The Smith Brothers Landing (200 E. Marina Dr.; 715.442.2248; open daily mid-March–Oct) is the metal and glass studio for Dave Smith, who is descended from an early pioneer family and is well-versed in local history. He also makes some cool (and inexpensive) metal sculptures.
T & C Latané Metalworks (412 2nd St.; 715.442.2419; F,Sa afternoon) is a blacksmith shop producing traditional Scandinavian designs and locks, plus tin cookie cutters beloved throughout the region.
Sports and Recreation
Five Mile Bluff Prairie State Natural Area (Cross Rd.; 608.685.6222) has three goat prairies that, if you can find them, have good views of the confluence of the Mississippi and Chippewa Rivers. I made the mistake of following an old service road, which is not a bad hike, but it won’t get you to the goat prairies, and, dear God, bring mosquito spray. I spent 45 minutes hiking around, stubbornly refusing to give up, even with a cloud of mosquitoes following me the entire time. You, however, can learn from my mistake. When you park at the end of the road, ignore the old service road and hike up the hill in front of you. Let me know how the view is. And, watch out for timber rattlesnakes; you aren’t likely to see any, but, then again you might. To reach this natural area, follow County Highway N from Pepin for 2.7 miles, then head east on Cross Road (a gravel road) for another 2.7 miles until the road ends.
UPDATE (April, 2011): I had a chance to try again on a beautiful spring day and found the goat prairies this time. As noted above, after parking at the end of the road, hike straight up the hill to reach the prairies. This is not an easy hike, and there are many brambles, even in early spring; wearing a long-sleeve shirt is a good idea. At the top, you will have unobstructed views of the confluence of the Chippewa and Mississippi Rivers, with Wabasha to the south and Lake Pepin to the north.
There is a swimming beach on Lake Pepin just behind the yacht club by the marina.
Paul and Fran’s Grocery (410 2nd St.; 715.442.2441) makes sausages from scratch that have a big fan base.
The Harbor View Café (314 First St; 715.442.3893; open from mid-March–mid-November) is a destination restaurant with a wide-ranging reputation for creating great food without snootiness. The restaurant is housed in an 1880s-era waterfront building and keeps everything low key. The menu is written on a chalkboard and changes depending upon what ingredients are available. The day I went, I had a rich, flavorful summer cassoulet with lamb sausage, pork tenderloin, grilled vegetables, and white beans, preceded by a surprisingly complex cold cucumber soup. Bring plenty of cash, because they do not take credit cards.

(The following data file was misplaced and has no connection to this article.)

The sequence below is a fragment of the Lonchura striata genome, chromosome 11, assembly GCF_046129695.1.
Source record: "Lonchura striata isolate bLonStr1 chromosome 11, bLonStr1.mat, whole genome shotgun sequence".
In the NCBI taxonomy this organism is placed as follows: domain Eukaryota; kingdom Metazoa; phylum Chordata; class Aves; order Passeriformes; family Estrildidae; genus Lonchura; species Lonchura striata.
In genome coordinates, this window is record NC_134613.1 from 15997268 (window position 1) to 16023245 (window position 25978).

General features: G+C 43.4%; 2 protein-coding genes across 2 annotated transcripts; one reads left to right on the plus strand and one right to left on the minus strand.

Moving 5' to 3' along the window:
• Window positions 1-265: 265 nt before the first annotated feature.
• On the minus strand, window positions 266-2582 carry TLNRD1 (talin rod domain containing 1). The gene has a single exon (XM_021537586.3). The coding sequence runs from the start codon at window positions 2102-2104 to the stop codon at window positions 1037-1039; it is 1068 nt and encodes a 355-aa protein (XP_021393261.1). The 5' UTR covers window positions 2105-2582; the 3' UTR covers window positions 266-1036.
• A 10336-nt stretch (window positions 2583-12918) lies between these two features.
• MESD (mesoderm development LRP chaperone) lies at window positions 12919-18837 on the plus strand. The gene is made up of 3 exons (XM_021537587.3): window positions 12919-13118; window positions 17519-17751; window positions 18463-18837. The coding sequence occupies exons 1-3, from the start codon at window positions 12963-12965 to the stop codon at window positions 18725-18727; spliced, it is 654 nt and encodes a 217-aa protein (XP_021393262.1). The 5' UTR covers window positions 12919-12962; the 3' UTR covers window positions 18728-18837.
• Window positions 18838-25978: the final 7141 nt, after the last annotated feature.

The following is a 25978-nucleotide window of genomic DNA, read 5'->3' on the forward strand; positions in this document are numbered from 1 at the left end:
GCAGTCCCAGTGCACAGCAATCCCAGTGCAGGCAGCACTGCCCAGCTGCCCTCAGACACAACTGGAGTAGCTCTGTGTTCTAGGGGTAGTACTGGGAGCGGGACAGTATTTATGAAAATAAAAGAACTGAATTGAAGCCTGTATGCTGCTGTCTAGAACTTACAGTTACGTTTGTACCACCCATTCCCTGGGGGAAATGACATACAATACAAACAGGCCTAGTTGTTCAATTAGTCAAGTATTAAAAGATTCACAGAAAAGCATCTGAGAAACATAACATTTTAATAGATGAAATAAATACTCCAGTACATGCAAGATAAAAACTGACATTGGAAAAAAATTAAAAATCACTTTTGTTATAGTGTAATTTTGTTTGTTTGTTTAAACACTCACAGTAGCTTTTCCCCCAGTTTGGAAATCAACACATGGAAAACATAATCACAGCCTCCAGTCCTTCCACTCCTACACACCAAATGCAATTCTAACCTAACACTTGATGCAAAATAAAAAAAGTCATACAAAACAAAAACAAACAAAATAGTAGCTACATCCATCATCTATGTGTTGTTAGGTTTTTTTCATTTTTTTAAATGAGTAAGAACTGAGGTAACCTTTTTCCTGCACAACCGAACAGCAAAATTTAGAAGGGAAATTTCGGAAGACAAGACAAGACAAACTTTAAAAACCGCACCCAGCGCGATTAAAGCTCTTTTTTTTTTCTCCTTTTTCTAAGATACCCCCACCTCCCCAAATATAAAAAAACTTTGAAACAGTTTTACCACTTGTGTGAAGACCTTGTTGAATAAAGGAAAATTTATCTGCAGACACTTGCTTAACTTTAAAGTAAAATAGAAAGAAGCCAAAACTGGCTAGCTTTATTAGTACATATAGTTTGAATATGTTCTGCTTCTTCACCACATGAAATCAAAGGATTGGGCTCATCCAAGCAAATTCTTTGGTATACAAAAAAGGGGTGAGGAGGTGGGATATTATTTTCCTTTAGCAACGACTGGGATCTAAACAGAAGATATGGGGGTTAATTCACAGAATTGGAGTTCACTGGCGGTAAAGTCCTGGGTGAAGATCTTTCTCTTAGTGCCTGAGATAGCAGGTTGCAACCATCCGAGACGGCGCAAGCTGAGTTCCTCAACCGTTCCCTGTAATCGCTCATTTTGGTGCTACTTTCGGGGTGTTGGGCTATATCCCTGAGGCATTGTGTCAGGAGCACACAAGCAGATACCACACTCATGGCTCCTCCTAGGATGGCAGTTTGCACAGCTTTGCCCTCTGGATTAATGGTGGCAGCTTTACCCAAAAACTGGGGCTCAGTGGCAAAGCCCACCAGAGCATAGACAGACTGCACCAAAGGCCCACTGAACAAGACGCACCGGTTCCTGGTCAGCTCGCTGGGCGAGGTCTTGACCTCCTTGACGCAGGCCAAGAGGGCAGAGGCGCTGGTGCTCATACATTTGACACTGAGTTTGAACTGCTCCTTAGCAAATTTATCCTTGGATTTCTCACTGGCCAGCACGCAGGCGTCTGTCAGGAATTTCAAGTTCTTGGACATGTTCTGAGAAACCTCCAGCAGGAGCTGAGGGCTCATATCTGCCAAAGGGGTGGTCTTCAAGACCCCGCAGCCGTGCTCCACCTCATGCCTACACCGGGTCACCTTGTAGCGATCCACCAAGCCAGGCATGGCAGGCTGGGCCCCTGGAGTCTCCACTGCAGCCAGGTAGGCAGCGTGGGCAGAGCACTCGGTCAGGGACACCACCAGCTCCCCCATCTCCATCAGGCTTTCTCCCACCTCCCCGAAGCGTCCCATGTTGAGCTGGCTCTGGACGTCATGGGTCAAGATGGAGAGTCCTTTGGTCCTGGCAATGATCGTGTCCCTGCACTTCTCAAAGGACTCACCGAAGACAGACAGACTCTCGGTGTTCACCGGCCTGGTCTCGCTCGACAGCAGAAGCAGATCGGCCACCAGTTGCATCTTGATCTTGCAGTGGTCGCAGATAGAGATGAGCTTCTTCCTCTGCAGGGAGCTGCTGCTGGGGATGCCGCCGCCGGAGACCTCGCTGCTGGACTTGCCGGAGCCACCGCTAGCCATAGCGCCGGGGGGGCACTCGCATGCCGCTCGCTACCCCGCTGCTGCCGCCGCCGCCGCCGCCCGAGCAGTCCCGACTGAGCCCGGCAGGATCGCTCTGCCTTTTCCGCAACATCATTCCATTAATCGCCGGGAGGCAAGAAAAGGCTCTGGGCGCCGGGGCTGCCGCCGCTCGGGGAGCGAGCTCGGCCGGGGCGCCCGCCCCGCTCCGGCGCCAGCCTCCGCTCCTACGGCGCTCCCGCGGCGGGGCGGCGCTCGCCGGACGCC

TIP: People line up early for dinner at the Harbor View (they do not take reservations) which can lead to a long wait for a table. They have the exact same menu at lunch, however, and far fewer people showing up, so you will probably get right in.
If that’s still not enough for you, the Homemade Café (809 3rd St.; 612.396.5804) is yet another Pepin restaurant that specializes in cooking from scratch. Breakfast is served all day. Save room for pie; cash only.
The Lake Pepin Campground (1010 Locust St.; 715.442.2012) is a large campground on the inland side of the highway with many sites that are in the open.
TIP: If you’re not a registered camper, you can use the campground’s showers for $2.
The Great River Amish Inn (311 Third St.; 715.442.5400; WiFi) has seven simple but lovely rooms decorated with quilts and Amish furniture, equipped with microwave, fridge, coffee pot, and cable TV.
The Pepin Motel (305 Elm St..; 715.442.2012; WiFi) has 16 large, new-ish rooms with cable TV that are sensibly furnished, plus two whirlpool suites.
Bed and Breakfasts
The Harbor Hill Inn (310 Second St; 715.442.2324/763.300.6018; WiFi; open April–Dec.) has three homey rooms in a 19th century cottage; guests are served a full English breakfast; they also have a two-bedroom guest house above the garage with a full kitchen and room to sleep six.
Nancy, the genial host at A Summer Place B&B (106 Main St.; 715.442.2132; WiFi; open Th–M from mid-March–mid-Nov), is a professional decorator, so you know you can count on quality. The house was built in 1994 specifically as a B&B but meant to resemble an older house, so the three rooms have modern amenities like private baths with Jacuzzi tubs and are bright and uncluttered.
Pepin Cottage (401 W. Main St.; 651.204.0505) is a small home bathed generously with natural light that is nicely outfitted for a large family or group of friends traveling together. It has a full kitchen, two bathrooms, and enough bed space to sleep up to 10 folks.
Pepin Eagle’s Nest (1480 First St.; 952.237.5210), another whole house rental, has more character than you might expect given the non-descript exterior. The house can sleep 6–8 comfortably and is equipped with a full kitchen, two bathrooms, a fireplace, a kids’ playroom, and a big deck with a grill.
Get a taste of the good life at Mariport (734 Scenic Lane; 715.210.0073; WiFi), a modern, four-bedroom luxury home with an expansive view of Lake Pepin that is furnished as you would expect a luxury home to be: gourmet kitchen, a master bedroom with a whirlpool tub overlooking Lake Pepin, a swimming pool, satellite TV, and large decks with a gas grill; the house can comfortably accommodate nine people. Just across the pool from the main house, a two-bedroom cottage is also available for overnight rentals. The cottage has amenities like a full kitchen, two bathrooms, washer and dryer, and abundant natural light and is decorated with a big game theme. You can rent either the house or the cottage, but if you rent the house, it costs extra to keep the cottage unrented.
Post Office: 420 2nd St.; 715.442.4961.
Pepin Public Library: 510 Second St.; 715.442.4932.
Heading upriver? Check out Stockholm.
Heading downriver? Check out Nelson.
© Dean Klinkenberg, 2011